Anyone who meets Salih Hendricks loves him. It’s impossible not to – he’s a kind and generous soul, quick to smile and share his wisdom. He’s also a diabetic amputee, and has been sharing his journey and challenges for the past few years.. We asked Salih to tell his story, here.
Could you tell us your diagnosis story?
I was 12 years old when I was diagnosed with Diabetes Insipidus. It shares the same symptoms as diabetes mellitus, though it is not related to Type 1 or Type 2 diabetes. I had started having kidney problems and I urinated a lot. I was treated with a hormone therapy, which I was on for about 4 years. At 17 years, when I started college and on my way to class, I had a blackout and woke up in hospital, having been in a semi coma for 2 days. I was told that I now had Type 1 diabetes.
What do you wish you had known when you were diagnosed?
Well at age 12 you do not think much of it, except for your parents who are more concerned with you getting better.
But having a diabetic kidney specialist like Prof Keaton at that time, and how he educated and supported me at 17 about diabetes was very enlightening for my journey up till now
Could you tell us about your amputee journey?
I had my amputation in 2020, but the years leading up to 2020 were painful. Four years prior, I was in excruciating pain with every step I took. All my checks just led to getting painkillers to relieve the pain and no further screening or vascular scanning was done. Before my amputation, I had a leg bypass and 2 weeks later stents were inserted. I will not blame anyone, but my health improved after the amputation.
I had anxiety and depression as I cried a lot, but my independence drove me beyond the edge to achieve my goals, and another powerful force overcame me to go into the complications and prevention side of diabetes. I have shared my journey all over the world as a diabetic amputee.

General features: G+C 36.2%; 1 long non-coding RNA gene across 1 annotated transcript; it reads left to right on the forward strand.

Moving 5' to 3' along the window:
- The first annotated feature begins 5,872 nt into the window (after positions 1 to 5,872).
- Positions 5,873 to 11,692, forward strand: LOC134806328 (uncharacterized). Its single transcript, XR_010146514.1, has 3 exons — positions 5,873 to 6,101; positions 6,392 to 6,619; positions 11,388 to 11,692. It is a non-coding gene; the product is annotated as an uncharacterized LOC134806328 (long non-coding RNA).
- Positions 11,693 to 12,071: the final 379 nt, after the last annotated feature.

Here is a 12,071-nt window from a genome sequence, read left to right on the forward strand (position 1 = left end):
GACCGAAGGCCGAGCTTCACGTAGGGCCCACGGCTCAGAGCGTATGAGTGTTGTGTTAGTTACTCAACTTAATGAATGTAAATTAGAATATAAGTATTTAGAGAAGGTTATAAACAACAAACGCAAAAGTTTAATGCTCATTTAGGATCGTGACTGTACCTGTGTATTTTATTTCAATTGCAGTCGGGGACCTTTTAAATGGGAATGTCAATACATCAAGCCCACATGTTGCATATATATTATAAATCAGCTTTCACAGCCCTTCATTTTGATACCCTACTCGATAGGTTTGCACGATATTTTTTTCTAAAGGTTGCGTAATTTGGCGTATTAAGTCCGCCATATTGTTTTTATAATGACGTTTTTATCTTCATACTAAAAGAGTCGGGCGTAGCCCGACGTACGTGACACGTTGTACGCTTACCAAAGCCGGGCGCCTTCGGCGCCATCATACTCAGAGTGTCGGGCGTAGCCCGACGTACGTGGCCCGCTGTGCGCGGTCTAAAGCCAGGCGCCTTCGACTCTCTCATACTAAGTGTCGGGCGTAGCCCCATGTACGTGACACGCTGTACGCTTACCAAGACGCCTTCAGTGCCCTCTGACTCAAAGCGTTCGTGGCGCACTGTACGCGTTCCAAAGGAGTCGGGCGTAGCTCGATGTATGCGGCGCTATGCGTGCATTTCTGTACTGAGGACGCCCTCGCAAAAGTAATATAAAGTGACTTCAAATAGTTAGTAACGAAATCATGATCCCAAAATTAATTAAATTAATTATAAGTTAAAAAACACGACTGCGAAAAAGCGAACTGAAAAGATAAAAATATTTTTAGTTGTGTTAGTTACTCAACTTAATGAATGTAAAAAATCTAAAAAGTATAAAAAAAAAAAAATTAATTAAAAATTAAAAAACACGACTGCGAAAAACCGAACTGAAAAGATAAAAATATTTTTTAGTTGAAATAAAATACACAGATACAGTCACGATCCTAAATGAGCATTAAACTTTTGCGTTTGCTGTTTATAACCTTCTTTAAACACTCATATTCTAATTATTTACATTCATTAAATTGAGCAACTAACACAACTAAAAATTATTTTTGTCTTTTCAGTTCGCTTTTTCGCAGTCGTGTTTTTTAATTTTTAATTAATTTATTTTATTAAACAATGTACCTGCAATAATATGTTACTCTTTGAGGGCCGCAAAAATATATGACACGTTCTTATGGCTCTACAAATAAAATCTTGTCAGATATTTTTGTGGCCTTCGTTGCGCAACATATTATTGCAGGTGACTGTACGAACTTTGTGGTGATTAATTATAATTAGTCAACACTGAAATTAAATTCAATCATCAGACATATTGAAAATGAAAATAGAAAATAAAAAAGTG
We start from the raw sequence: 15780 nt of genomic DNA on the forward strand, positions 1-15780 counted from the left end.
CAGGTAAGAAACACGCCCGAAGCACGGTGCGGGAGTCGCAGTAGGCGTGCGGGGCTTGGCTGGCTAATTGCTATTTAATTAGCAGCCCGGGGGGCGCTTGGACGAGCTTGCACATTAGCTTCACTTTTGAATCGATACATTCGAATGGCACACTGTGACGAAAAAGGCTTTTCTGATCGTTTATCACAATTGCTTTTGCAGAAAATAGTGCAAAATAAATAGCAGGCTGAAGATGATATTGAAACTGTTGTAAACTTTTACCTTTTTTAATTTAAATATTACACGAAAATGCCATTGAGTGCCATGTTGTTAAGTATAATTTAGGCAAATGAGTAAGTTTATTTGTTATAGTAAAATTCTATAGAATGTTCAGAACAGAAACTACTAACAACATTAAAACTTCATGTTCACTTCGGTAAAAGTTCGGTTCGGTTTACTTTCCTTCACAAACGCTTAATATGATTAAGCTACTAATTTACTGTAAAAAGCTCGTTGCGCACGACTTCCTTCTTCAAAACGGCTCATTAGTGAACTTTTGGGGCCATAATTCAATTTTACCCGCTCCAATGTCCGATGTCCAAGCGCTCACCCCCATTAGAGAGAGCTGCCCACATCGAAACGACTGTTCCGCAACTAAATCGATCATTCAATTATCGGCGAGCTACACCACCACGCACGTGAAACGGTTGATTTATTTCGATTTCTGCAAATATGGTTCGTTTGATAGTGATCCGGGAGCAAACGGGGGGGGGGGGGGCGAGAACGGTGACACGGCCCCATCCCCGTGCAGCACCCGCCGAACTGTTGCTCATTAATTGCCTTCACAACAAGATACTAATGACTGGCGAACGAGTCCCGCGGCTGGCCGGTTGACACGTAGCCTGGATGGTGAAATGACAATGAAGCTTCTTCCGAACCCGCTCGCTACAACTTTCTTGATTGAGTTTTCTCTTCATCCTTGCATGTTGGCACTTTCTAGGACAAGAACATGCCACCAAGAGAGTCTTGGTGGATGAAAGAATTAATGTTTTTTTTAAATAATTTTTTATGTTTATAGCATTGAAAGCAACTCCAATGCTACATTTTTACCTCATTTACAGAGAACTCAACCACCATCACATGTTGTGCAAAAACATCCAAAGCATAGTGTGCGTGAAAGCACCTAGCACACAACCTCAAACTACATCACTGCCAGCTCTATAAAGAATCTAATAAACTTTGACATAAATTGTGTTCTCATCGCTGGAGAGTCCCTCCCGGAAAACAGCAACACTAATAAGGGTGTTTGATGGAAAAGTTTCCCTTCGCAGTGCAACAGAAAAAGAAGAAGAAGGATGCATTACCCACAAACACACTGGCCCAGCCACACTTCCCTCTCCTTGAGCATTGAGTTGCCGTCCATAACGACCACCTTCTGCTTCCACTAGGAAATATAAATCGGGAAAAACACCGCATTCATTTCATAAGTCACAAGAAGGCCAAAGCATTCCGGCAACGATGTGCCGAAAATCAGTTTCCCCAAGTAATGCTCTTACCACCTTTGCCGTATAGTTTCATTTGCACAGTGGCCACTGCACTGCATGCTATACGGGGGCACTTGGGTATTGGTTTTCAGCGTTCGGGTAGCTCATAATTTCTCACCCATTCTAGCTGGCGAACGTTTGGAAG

What is the hardest part about being a diabetic amputee?
The lonely nights when you overthink how people will accept you. The stigma, body image and the whole baggage you have with diabetes. The hardest part? Losing your whole family due to diabetes and working in the community of the poor and seeing how they suffer due to lack of access to healthcare.
How do you maintain a positive attitude while living with diabetes complications?
I have accepted it and diabetes is me. There is no separation so inclusion plays a big part in how I live my life with all the complications.
Diabetes is a blessing for me and I’m grateful for it as it has taken me around the world spreading awareness.
What would you say to someone who is struggling with their diabetes?
Motivating someone in life is showing them the positive side of life and not wanting what the next person has.
You are an active diabetes advocate – how did you get into that?
40 years of being diabetic and coping with the changes over time and doing community work for the last 27 years in diabetes care has been overwhelming. But that is what has kept me going, being original with all my awareness and content.
During the 90’s I spoke at hospitals raising awareness and I enjoyed it. I started a peer support initiative and then continued throughout the years. Sharing my journey on Facebook from 2009 and moving onto other social media platforms has made a huge difference. Also belonging to different diabetic groups around the world has given me another type of lived experience.
What makes your life sweet?
Good friendships, good conversations, a cup of coffee with a friend and including everyone with respect. Sitting on the sidewalk and sharing my sandwich with a stranger.
What to read next?
Diabetes and male complications: One of the things we don’t talk about enough is diabetes and male complications. We want to be telling all the diabetes stories in South Africa – representing all the various lived experiences of people with diabetes. Gavin van Wyk shares his story.
What are diabetes complications? A helpful list of symptoms: Diabetes complications are one of those things none of us wants to think about. The good news is that with careful diabetes management, regular doctor’s visits and knowing what to look out for, you’re able to slow down – and even sometimes reverse – diabetes-related complications.
What has diabetes taught you?: So we have gathered all of your feedback about what has diabetes taught you.
Be First to Comment